I don’t know about you but when I am in the woods I want to build a fire, cook over an open flame, and taste some char on my food. It just feels right. And natural. Sure, I own a few fancy stoves. Some ultralights that boil water in a nanosecond and some huge beasts that cook dinner for the whole campground on six burners.
But that’s not really outdoor living. This bushcraft stove review is about finding a tool that fits the woodsman mentality. That is designed to make living in nature a long-term venture. A stove that really gets what bushcrafting is all about.
I like to thrive in the wilderness. I set up shop like I am going to be there awhile. And I want to be self-contained. I don’t want to rely on anything that has to be replenished occasionally. No ice, no lighters, and definitely no stove fuel. For me, a bushcraft stove needs to burn wood. If it also burns pellets and paper that’s fine, but wood is the fuel I can find, process, and store so wood is what this stove needs to burn.
- Lightweight camp stove for backpackers and other minimalists
- Weighs less than 11.3 oz.
- Strong stainless steel construction
- Holds pots and pans securely without any wobble
- Packs flat
- Quick and easy setup – assembles in seconds
- Great for camping, backpacking, and survival kits
- Burns wood – requires no fuel to bring along
The Emberlit Stainless Steel Stove burns wood, and it burns wood well. This stove is solidly constructed, folds flat for portability, and is designed to handle all your cooking needs in the great outdoors. In a nutshell, the Emberlit is a real bushcraft stove.
If you’re in the market for a legitimate cooking solution for camping, backpacking, or to stick in your bug out bag you should take a close look at the Emberlit. Chances are you are really going to like it. I know I do.
The Emberlit Stainless Steel Stove comes in a small shipping bag. Opening the outer bag reveals an attractive cardboard sleeve with a full-size picture of an assembled stove on the front. The back lists several of the stove’s features. The sleeve is well designed and easy to open without ripping off the top. Inside the sleeve you will find:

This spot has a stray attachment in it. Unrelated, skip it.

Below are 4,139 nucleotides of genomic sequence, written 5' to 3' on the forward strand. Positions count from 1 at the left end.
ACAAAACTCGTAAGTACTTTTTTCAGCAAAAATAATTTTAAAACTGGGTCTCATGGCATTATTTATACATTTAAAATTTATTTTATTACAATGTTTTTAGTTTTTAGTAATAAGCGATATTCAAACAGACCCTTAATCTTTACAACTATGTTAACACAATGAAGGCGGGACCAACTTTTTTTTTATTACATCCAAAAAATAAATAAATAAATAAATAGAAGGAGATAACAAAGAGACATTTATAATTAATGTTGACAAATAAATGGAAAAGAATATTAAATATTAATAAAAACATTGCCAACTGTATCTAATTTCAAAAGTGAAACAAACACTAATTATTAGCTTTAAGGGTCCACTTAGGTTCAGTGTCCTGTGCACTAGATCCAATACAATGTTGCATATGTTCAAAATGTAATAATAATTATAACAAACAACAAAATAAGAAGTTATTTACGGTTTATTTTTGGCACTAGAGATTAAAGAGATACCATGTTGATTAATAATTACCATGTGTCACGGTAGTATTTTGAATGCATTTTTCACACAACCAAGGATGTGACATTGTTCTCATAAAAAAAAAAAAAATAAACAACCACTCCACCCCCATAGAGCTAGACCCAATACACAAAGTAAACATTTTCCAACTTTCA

- 1 Stove Carrying Case
- 4 Stove Side Pieces
- 1 Stove Bottom Piece
- 2 Stove Supports
- 1 Packing List
Each of the metal pieces is covered with protective tape. I am assuming this precaution is taken to prevent scratching while being jostled during shipping. I am not a fan of tape but it seems to come off easily enough. The product is made from stamped metal so it is possible some sharp edges will be left over from manufacturing. At least one unboxing reviewer suffered a small but bloody cut while handling the side pieces so be careful.
Besides the tape there is no protection built into the product packaging. Of course, the unassembled stove is comprised of flat metal pieces stacked on top of each other so possible damage is limited. Still, after seeing the condition of other packages upon arrival I would like to see a little more thought to cushioning the product while in transit. This stove needs to fit together snugly and a bent piece will make assembly difficult if not impossible.
I should note that none of the unboxing videos or product reviews I have seen mention shipping damage so perhaps the packaging is up to the job. I do give the manufacturer credit for staying away from a hard plastic case. Those are a nightmare to open.
Design and Durability
The entire Emberlit Stainless Steel Stove consists of seven pieces of flat metal. The 304 stainless steel is good quality and is thin enough to be lightweight but is not flimsy. The stove itself relies on geometry for stability. Once assembled, the four interlocking sides are tied into the bottom, or base, to create a very sturdy structure.
On its own the box is structurally sound. Adding the two stove supports in an x pattern across the top opening make the stove rock solid.
Emberlit is so confident in the durability of their stove they sell it with a lifetime warranty. That’s right, lifetime. I am guessing that is due to the stainless steel’s ability to resist corrosion and the simple design. Really, there are no moving parts to fail and no other material than the steel to erode with exposure to the weather. Emberlit says it will last forever and nothing I have seen or read disputes them.
Beyond sheer ruggedness, Emberlit has incorporated a few great design elements into their little wood burner. They claim to be able to boil water in just ten minutes. On a wood burning stove that kind of heat output requires serious airflow.
Emberlit has created a series of ample air holes in the side pieces of the stove for this purpose. The top is wide open to further increase draw. The Emberlit will burn a lot of fuel, but it will make heat. That is for sure.
Emberlit includes a disclaimer about warping issues with the stove. Basically, over time the pieces will warp due to the heat. The manufacturer clearly states that this will not impact the performance of the stove and is to be expected.
The carrying case is nothing fancy but it will get the job done. The stove fits nicely inside the Cordura material and the snap closure will keep it from sliding out. I give credit to Emberlit for thinking like a bushcrafter when choosing the color. The carrying case is high-visibility orange, making it a useful signaling device in case of emergency.